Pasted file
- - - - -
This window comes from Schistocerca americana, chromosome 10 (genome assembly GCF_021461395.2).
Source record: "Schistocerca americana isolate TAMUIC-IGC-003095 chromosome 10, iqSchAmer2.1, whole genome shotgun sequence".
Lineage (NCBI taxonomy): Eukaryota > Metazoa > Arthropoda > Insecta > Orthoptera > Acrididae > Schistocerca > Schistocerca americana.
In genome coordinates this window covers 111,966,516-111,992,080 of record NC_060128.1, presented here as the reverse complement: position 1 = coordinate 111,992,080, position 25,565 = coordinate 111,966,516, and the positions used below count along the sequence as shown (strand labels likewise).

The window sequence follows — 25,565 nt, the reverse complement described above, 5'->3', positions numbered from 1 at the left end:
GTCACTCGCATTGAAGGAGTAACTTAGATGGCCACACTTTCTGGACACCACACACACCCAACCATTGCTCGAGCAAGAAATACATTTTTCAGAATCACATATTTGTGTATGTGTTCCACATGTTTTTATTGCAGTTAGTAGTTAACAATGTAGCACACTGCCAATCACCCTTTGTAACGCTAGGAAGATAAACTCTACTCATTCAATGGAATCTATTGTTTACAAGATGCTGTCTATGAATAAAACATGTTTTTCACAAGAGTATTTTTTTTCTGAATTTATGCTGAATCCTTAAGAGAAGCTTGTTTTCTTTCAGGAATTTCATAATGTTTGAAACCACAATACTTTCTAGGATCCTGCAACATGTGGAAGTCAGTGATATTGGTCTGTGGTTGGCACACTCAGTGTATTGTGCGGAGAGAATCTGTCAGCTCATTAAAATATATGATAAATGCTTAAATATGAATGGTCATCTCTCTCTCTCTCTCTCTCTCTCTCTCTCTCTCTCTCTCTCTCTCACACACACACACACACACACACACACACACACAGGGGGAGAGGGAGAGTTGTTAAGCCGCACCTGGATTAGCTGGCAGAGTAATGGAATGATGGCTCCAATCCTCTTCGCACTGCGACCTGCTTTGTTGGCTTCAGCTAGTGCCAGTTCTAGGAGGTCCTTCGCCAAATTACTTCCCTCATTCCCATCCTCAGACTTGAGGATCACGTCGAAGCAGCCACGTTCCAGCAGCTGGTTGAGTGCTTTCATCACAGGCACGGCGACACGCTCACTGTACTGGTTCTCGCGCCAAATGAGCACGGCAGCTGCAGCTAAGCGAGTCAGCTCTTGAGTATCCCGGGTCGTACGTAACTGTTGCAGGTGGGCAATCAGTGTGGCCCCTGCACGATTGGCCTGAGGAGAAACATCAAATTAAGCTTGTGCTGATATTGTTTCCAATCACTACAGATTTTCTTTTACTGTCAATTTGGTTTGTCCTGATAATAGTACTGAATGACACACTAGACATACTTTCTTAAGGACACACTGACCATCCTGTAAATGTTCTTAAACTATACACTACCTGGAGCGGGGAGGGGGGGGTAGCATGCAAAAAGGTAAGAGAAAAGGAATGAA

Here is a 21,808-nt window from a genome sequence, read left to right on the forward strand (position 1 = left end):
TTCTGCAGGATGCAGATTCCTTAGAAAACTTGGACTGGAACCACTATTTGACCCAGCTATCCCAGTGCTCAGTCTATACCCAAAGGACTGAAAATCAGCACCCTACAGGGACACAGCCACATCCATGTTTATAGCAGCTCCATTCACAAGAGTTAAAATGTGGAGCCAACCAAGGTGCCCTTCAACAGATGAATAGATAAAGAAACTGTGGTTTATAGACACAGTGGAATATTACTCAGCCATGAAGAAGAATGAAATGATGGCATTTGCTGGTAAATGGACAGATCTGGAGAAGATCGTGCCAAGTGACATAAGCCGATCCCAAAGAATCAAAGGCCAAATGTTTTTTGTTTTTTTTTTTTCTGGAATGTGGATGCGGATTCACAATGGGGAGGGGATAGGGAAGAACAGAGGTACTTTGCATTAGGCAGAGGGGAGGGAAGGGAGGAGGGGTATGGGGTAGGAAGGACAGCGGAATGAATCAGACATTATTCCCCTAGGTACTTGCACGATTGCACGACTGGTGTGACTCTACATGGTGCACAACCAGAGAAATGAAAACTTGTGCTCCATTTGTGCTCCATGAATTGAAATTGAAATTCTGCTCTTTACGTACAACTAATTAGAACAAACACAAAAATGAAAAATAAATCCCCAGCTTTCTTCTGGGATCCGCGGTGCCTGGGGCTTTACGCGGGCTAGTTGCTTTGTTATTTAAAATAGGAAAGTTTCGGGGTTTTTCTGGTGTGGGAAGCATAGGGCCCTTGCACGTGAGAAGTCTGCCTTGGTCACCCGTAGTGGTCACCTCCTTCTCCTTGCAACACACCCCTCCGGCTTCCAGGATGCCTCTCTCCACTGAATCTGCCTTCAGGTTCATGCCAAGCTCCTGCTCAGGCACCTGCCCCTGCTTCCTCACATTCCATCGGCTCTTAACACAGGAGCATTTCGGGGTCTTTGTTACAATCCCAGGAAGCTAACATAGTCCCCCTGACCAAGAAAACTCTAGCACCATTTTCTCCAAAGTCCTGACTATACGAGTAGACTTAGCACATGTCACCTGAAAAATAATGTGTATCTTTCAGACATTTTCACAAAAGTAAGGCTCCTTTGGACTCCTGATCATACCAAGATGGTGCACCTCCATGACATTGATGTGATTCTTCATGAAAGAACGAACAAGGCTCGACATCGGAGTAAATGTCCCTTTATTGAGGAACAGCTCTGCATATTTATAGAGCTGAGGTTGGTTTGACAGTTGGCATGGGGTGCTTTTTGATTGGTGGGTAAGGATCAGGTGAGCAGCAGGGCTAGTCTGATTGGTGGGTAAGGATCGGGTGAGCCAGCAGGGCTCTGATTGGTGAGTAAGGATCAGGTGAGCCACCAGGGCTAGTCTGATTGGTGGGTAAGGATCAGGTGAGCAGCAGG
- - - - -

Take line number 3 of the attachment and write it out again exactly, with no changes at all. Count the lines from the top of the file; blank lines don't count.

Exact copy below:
Lineage (NCBI taxonomy): Eukaryota > Metazoa > Arthropoda > Insecta > Orthoptera > Acrididae > Schistocerca > Schistocerca americana.